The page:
One last step: In your app’s info.plist, you need to add either NSLocationWhenInUseUsageDescription or NSLocationAlwaysUsageDescription as a new key, and enter a string that’ll show to the user with the permission-request prompt. For instance, “Location is required to show you nearby items.”

Screen Shot 2014-12-14 at 11.44.19 PM

iOS Simulator Screen Shot Dec 14, 2014, 11.44.36 PM

Tip 5: Fix Notification Registration

User notification permissions have changed, mostly to support actionable notifications. All the previous APIs are deprecated and will not work in iOS 8.

There are now two layers of notification permissions. Your app must first request permission to display certain types of notifications. Once the user grants those, you need to request permission to receive these notifications remotely.

Previously, you could call -registerForRemoteNotificationTypes: right inside -application:didFinishLaunchingWithOptions: and receive the delegate callbacks to check the status. If you did the same in iOS 8, you’d notice the delegate methods are not called at all.

This is because you need to request the first layer of permission first. Here is a simple example inside the appDelegate:

- (BOOL)application:(UIApplication *)application didFinishLaunchingWithOptions:(NSDictionary *)launchOptions {
  // 1
  UIUserNotificationSettings *settings = [UIUserNotificationSettings settingsForTypes:UIUserNotificationTypeAlert | UIUserNotificationTypeBadge | UIUserNotificationTypeSound categories:nil];
  // 2
  [application registerUserNotificationSettings:settings];

  return YES;

- (void)application:(UIApplication *)application didRegisterUserNotificationSettings:(UIUserNotificationSettings *)notificationSettings {
  // 3
  if (notificationSettings.types != UIUserNotificationTypeNone) {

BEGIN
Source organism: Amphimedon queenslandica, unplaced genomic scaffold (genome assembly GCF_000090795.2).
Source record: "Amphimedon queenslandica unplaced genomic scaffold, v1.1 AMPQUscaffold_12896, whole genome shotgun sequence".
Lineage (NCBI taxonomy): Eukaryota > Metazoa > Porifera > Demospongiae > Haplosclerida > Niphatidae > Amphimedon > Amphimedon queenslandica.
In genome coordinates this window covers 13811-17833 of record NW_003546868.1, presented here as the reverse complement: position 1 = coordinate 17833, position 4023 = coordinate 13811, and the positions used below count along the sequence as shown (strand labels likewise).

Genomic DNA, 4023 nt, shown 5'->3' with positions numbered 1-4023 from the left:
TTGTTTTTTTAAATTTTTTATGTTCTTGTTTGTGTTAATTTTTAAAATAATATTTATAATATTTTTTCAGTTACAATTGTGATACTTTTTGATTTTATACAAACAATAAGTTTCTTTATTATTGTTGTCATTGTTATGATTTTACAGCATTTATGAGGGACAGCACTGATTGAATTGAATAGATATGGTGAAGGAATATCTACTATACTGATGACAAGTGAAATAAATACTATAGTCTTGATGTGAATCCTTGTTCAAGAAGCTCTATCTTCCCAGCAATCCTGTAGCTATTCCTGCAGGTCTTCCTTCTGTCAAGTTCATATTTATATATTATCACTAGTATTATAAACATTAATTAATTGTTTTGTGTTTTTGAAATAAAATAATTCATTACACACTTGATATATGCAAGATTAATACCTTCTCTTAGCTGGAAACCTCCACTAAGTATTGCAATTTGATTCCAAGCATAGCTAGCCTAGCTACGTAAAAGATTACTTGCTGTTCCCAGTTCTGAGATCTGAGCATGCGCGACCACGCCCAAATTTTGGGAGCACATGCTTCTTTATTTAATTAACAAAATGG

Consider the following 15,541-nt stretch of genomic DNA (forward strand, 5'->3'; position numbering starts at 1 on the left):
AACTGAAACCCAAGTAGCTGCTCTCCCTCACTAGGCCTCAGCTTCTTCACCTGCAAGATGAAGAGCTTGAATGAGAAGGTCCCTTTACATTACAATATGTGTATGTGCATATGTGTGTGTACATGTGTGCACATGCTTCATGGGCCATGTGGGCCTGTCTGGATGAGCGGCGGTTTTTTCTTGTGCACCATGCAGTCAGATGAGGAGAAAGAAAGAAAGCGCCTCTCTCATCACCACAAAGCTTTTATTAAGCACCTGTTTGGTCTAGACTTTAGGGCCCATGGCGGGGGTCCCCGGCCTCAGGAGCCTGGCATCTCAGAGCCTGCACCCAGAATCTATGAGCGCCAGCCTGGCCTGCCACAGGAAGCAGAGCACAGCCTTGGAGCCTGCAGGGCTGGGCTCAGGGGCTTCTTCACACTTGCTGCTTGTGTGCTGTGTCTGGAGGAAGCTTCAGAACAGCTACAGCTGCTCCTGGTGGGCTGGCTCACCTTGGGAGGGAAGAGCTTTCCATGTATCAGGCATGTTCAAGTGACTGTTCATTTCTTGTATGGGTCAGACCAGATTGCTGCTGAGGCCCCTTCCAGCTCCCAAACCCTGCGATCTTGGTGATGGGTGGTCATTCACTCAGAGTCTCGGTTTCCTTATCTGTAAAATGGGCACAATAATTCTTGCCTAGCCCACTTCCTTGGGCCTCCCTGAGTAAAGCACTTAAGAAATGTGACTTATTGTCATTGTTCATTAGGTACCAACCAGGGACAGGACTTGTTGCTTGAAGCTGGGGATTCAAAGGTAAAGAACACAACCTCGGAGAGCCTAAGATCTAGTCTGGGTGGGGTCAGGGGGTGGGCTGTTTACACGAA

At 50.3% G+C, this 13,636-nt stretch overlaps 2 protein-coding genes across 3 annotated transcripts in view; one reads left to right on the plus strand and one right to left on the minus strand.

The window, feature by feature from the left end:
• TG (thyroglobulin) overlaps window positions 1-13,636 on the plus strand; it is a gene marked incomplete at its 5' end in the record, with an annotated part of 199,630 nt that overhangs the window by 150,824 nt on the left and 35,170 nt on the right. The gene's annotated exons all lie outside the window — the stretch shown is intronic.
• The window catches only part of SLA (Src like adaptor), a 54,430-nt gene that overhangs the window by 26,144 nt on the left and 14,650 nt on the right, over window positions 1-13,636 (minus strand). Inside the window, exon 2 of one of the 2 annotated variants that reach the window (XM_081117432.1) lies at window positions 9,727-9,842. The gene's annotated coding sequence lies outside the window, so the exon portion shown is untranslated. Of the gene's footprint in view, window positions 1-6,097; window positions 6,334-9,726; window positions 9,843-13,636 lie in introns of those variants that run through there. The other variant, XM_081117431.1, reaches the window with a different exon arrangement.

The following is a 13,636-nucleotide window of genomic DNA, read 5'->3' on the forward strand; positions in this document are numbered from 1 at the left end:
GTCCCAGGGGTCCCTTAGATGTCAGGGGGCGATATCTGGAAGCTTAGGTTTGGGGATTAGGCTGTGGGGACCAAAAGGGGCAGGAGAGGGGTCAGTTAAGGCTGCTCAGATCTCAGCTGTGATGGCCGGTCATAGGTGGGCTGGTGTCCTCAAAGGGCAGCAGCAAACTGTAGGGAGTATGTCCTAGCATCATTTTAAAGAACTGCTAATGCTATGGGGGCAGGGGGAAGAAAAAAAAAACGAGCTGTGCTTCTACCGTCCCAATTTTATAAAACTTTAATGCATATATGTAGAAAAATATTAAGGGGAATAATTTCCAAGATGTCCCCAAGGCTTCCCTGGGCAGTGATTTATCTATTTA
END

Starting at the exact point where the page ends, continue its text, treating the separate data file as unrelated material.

// 4
    [application registerForRemoteNotifications];

// 5
- (void)application:(UIApplication *)application didRegisterForRemoteNotificationsWithDeviceToken:(NSData *)deviceToken {
  // ... (no changes needed)

- (void)application:(UIApplication *)application didFailToRegisterForRemoteNotificationsWithError:(NSError *)error {
// ... (no changes needed)

It is one more callback longer than before. Here is a quick explanation of the steps:

  1. You first create an UIUserNotificationSettings, a settings object that defines the type of notification your app needs to display, as well as the categories that define the actions.
  2. Call -registerUserNotificationSettings: and pass in the settings object. This prompts the user for the permissions.
  3. Once the user responds, the new delegate method -application:didRegisterUserNotificationSettings: is called. The notificationSettings passed in here do not necessarily match what you passed in from step 2. They describe only the permissions the user granted. You’d check `types` to verify which permissions were granted.
  4. If the user has granted you permissions, you can now call -registerForRemoteNotifications. Note how this method no longer accepts parameters. Those settings are now captured by the settings object, and here you’re only requesting to receive notifications remotely.